This passage is a late addition to Jeremiah because (1) it develops the messianic prophecy in Jer 23:5-6 and (2) because it is not contained in the Septuagint. These facts demonstrate therefore that biblical passages had to be updated in pre canonical times, just as we have to apply--and reinterpret--the Bible to fit our times.
In Jer 23:5-6 God promised that he would raise up a righteous or legitimate branch of the Davidic house. Jeremiah did not consider Zedekiah, the last king of Judah, legitimate since he had been installed as king by Nebuchadnezzar.
Jeremiah hoped that the new king would do what kings should do: practice justice and righteousness in the land. Jeremiah looked forward to a time when the two kingdoms would be reunited: Judah will be saved and Israel will live in safety (Jer 23:6).
Jeremiah gives the messiah a symbolic name that might be translated: "Yahweh is the source of our vindication."
A century or more after the prophet Jeremiah, a scribe updated the prophecy for his day. Note that in 33:14 God promises to fulfill the promise he had made in Jer 23:5-6.
The big shift comes in v 16. Note that only Judah will be saved and Jerusalem will dwell in safety. The geographical extent of the land had been shrunk to fit post-exilic realities.
The name given in chapter 23 is also reapplied--to Jerusalem rather than to the messiah. This is the name by which it (Jerusalem) shall be called: "Yahweh is the source of our vindication." For the writer Jerusalem with its temple will the symbolic of God's faithfulness.
The psalm for the day is Psalm 25:1-9
This pericope is in response to the people's cynicism in 2:17. They wearied God by saying that the evil are treated like the good by God and by complaining that the God of justice is absent. The response states that there will be a future judgment in which justice will be meted out.
There is an alternation between a first person voice (3:1a, 5) and a third person reference in 1b-4. There is also some confusion about the figures in v 1: my messenger, the Lord, the messenger of the covenant. Many scholars interpret "my messenger" as an angel, to be identified with Yahweh himself.
The first person references in 1a and 5 announce the coming of a great king, who will come in judgment. The messenger, like a modern "advance man," prepares for the king's coming. Verse 5 is quite specific in indicting the audience for its sins.
In vv 1b-5, it is the Lord who comes to purify the temple and its levitical priests. Their abuses are spelled out in 1:6-2:9.
In 4:5-6, most likely a supplement to the book, the messenger is identified with the prophet Elijah who will return. According to the Bible (2 Kgs 2:11-12), Elijah had ascended to heaven without dying. Elijah, who was known as a "troubler of Israel" (1 Kgs 18:17), will be a peacemaker when he returns. By reconciling the generations, Elijah makes it possible for God to come without threatening Israel with a curse. The book of Malachi begins with God's announcement "I have loved you" (1:2).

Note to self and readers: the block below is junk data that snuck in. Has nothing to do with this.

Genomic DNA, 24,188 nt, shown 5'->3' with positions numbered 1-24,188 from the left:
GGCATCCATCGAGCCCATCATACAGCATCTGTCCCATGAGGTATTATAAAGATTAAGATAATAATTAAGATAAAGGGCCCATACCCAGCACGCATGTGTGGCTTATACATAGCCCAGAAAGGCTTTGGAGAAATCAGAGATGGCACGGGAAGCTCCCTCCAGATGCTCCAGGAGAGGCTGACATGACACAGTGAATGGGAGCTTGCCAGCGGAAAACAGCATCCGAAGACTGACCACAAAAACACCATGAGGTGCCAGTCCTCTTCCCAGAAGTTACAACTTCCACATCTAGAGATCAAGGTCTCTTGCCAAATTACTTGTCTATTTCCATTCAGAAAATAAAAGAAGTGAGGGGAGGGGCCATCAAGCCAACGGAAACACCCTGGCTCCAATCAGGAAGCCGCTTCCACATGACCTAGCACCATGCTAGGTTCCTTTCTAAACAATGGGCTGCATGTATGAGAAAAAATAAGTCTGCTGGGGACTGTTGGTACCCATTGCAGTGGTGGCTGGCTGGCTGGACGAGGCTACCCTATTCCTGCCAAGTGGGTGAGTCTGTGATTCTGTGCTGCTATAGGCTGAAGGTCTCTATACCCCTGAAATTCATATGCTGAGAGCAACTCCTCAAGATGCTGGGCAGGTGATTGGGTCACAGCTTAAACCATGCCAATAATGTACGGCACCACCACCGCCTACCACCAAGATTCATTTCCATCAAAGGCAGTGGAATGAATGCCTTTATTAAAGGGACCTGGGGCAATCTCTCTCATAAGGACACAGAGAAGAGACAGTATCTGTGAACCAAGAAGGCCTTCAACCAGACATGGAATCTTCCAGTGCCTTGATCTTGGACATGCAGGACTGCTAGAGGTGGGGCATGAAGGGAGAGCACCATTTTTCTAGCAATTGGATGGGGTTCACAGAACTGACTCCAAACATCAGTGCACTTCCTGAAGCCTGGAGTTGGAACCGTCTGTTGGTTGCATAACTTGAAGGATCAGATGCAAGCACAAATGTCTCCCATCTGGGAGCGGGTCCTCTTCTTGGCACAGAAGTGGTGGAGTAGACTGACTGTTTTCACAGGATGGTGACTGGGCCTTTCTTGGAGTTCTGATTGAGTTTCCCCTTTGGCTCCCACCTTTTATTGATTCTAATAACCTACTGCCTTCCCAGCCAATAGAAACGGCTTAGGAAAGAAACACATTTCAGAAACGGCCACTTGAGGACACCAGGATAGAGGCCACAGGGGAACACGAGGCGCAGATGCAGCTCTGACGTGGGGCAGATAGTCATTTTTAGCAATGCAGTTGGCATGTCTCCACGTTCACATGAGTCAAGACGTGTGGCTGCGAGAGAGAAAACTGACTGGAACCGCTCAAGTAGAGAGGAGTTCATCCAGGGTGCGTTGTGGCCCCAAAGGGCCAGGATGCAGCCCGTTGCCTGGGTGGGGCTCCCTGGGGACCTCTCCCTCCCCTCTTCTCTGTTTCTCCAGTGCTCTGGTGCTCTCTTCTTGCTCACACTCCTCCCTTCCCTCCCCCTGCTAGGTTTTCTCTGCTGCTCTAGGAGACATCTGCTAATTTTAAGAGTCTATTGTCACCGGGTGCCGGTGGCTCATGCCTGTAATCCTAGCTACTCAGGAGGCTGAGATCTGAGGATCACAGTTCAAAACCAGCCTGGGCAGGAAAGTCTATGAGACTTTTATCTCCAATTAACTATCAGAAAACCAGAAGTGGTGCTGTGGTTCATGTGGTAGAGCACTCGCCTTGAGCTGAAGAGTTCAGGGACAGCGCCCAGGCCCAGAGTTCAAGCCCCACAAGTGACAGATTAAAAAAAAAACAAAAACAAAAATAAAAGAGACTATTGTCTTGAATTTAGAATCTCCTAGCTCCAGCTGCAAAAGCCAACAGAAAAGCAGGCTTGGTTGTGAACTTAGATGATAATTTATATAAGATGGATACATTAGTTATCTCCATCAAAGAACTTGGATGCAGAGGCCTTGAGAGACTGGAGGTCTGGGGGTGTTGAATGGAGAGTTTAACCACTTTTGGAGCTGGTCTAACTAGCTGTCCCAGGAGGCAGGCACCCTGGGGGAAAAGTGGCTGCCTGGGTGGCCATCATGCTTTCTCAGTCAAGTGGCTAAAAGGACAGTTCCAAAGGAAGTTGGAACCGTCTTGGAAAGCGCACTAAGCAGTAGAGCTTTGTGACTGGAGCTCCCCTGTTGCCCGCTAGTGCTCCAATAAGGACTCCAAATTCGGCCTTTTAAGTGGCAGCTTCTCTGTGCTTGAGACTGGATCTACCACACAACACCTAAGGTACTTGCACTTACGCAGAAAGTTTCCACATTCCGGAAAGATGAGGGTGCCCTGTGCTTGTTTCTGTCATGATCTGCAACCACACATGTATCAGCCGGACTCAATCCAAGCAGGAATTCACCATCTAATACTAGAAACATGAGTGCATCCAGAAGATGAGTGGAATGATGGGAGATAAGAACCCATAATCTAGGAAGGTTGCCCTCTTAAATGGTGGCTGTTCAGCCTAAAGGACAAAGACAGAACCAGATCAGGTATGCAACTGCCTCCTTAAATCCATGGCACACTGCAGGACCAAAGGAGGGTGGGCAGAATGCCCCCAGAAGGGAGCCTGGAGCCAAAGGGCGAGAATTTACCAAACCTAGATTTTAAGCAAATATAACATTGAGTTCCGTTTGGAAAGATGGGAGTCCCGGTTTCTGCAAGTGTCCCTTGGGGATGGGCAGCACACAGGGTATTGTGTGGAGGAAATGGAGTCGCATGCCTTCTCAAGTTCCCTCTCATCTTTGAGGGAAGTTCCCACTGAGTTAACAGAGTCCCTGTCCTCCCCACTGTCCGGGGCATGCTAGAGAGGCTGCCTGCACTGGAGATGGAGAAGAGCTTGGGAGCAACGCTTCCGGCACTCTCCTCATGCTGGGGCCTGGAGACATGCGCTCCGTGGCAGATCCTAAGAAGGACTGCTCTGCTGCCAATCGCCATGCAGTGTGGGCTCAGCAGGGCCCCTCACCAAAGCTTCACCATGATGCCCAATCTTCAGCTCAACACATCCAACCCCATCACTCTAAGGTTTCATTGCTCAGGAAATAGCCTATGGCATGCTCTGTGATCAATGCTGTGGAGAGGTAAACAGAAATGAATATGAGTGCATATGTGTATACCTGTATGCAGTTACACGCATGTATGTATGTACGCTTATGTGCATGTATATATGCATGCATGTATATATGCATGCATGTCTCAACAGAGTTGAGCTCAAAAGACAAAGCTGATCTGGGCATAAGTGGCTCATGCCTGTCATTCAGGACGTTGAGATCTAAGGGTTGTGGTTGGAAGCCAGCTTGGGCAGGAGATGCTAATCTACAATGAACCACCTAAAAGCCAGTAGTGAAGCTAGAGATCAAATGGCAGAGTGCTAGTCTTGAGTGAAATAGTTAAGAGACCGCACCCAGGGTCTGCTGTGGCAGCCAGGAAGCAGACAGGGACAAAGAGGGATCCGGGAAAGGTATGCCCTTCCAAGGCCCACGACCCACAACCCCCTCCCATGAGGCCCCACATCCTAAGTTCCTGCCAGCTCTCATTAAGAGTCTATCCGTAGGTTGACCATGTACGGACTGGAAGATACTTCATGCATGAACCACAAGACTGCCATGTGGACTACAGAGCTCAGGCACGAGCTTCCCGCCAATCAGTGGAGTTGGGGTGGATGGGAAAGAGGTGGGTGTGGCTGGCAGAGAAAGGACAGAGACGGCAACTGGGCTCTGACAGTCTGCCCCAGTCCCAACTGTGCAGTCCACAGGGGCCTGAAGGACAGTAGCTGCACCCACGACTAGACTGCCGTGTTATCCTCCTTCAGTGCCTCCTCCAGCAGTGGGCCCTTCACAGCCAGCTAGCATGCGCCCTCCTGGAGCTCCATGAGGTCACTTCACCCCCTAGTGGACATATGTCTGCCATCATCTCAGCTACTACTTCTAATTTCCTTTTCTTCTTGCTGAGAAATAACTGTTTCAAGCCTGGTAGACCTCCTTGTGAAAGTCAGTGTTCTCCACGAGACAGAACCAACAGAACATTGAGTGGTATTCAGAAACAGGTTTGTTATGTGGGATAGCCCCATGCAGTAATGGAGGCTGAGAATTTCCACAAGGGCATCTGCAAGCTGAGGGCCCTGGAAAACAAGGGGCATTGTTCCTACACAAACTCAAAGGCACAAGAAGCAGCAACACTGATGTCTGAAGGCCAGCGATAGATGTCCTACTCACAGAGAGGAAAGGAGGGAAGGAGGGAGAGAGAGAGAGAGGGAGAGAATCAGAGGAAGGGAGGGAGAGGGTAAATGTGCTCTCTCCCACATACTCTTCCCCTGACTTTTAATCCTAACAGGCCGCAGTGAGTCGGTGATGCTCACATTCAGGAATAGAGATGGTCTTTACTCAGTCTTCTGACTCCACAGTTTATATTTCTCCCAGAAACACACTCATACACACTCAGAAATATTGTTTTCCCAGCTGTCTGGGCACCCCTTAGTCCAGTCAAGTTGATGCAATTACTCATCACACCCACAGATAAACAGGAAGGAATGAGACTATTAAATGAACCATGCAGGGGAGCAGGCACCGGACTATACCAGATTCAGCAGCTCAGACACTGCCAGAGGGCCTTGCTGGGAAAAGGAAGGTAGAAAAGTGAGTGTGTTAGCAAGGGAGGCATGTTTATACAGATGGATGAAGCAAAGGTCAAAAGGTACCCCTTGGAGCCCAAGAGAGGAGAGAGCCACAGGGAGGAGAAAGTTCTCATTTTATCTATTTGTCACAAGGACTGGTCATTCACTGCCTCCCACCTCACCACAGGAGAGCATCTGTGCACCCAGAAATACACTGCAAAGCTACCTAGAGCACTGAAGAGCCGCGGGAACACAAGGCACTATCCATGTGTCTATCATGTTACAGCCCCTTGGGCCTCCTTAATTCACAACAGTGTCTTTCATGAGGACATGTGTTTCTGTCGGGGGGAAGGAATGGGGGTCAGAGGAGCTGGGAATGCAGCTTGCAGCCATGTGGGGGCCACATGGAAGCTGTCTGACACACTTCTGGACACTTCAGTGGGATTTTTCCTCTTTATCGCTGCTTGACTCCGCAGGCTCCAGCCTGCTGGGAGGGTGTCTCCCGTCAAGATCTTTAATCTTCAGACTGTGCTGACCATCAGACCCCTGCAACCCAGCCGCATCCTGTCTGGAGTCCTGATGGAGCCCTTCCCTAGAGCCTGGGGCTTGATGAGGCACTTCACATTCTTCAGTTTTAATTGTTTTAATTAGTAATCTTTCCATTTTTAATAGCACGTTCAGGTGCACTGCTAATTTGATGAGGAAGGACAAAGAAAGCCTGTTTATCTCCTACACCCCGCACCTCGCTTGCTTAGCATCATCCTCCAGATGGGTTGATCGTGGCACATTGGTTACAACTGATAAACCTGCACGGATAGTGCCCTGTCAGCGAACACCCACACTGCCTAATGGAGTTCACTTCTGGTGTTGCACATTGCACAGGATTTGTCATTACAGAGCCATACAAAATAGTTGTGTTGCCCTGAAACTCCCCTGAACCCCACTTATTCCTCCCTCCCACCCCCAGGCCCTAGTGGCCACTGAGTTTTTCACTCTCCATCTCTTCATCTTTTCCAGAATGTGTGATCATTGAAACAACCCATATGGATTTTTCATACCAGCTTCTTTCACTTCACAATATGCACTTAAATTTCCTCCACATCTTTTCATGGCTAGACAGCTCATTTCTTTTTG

The New Testament identifies the messenger of v 1 with John the Baptist (Matt 11:10; Luke 7:27; Mark 1:2; Luke 1:76) and sees him as the forerunner of the messiah Jesus, and not as the person who comes before the great and terrible day of the Lord.
See also "A Valentine for Those Who Fear Yahweh: The Book of Malachi." By Ralph W. Klein. Click here.
Instead of a psalm for the day, the Revised Standard Lectionary assigns Zechariah's song, the Benedictus.
|The prophet Zephaniah was active early in the reign of Josiah (640-609 BCE).|
|The call to sing in v. 14 assumes that the restoration promised in 3:8-13 has taken place. "Daughter Zion" is a term of endearment. The enemies who have been the vehicles of the wrath of God are turned away.|
|Yahweh is the "king of Israel" in v. 15. When Yahweh is in Israel's midst, there is no need to fear the future. Zion's sentence has been commuted. In OT thought, the promise of the messiah is the assurance that God still reigns. The announcement that God has commuted the sentence of humanity is central to the theology of both testaments.|
|The words "Fear not" in v. 16 usually accompany an assurance of God's presence to save.|
|In v 17 the images are in creative tension: The warrior God is in your midst and he will renew you in his love (The translation of this last clause is very uncertain: He will quiet you with his love [NIV]). "A warrior who gives victory" might be translated as "a warrior who saves." Salvation in the OT has a connotation of victory. Yahweh's "loud singing" in this verse echoes the exhortation for Jerusalem to sing aloud in v. 14. Yahweh rejoices over Jerusalem as Zion itself had been exhorted to rejoice.|
|Many scholars believe that vv. 19-20, which conclude the book, are a post-exilic addition. However that may be, they speak of restoration and return for the oppressed, the lame, and the outcast.|
|The promise in v. 20 to restore the people's fortunes "before your eyes" is a promise that they will see it for themselves, they will be eyewitnesses to God's salvation.|